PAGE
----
A review of studies has revealed that vitamin D can’t be metabolized without adequate levels of magnesium, which means that for many Americans, vitamin D remains inactive and stored. Without adequate levels of magnesium, vitamin D isn’t really useful, and people take vitamin D supplements without understanding how they get metabolized.
A balance of vitamin D and magnesium levels is essential for the maintenance of the physiologic functions of a variety of organs. Vitamin D helps with regulating calcium and phosphate balance which is essential for maintaining the health of the bones. Vitamin D supplement consumption can increase levels of phosphate and calcium even if there is a vitamin D deficiency. This can result in vascular calcification if levels of magnesium are not high enough.
Individuals having optimum levels of magnesium require less vitamin D supplementation for achieving adequate levels of vitamin D. Magnesium also helps to reduce the risk of osteoporosis, which helps in mitigating bone fracture risk which can be attributed to low vitamin D levels. A deficiency of magnesium or vitamin D has been associated with a variety of disorders, which includes metabolic syndrome, cardiovascular diseases, and skeletal deformities.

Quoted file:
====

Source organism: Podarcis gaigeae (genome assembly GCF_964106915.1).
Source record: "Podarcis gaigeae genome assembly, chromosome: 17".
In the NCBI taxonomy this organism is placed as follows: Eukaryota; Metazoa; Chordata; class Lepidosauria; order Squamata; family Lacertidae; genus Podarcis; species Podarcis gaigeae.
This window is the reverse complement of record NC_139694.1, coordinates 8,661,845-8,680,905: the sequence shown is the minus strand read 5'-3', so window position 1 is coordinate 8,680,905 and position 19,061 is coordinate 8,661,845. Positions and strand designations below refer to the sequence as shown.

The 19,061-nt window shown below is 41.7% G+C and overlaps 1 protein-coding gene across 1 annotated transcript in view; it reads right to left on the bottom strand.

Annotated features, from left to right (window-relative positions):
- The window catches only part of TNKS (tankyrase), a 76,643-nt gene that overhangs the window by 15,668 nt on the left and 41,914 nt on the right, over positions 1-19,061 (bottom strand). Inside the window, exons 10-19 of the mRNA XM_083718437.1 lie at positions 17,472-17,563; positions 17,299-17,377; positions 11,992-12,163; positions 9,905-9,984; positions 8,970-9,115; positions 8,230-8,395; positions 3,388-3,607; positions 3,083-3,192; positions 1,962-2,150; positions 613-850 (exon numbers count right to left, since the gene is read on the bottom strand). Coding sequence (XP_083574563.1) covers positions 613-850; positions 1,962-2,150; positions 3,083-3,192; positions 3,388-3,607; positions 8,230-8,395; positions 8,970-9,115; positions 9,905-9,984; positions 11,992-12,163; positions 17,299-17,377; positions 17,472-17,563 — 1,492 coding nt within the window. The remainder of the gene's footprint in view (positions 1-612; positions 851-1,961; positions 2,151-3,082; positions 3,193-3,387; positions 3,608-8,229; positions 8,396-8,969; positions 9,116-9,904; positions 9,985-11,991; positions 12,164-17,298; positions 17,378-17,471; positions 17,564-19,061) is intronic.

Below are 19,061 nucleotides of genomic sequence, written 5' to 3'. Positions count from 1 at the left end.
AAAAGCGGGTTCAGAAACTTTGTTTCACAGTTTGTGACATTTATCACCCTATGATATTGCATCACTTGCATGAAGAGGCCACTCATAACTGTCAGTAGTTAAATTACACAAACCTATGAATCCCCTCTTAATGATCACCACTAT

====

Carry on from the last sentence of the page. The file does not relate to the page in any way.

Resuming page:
Although the magnesium RDA is 420 mg for men and 320 mg for women, the standard U.S. diet provides only about 50% of RDA with more than half of the population estimated to be consuming a diet deficient in magnesium. In the past few decades the consumption of magnesium from natural foods has declined due to in dietary habit changes and industrialized agriculture. Magnesium levels are low in individuals consuming processed foods high in phosphate, fat, sugar and refined grains. The consumption of adequate magnesium could help to lower the risk of a deficiency of vitamin D, and reduce the need for vitamin D supplementation.
Foods high in magnesium include bananas, almonds, broccoli, beans, brown rice, egg yolk, cashews, other nuts, sunflower seeds, sesame seeds, pumpkin seeds, fish oil, green vegetables, flaxseed, milk, mushrooms, oatmeal, soybeans, tofu, whole grains sweet and corn.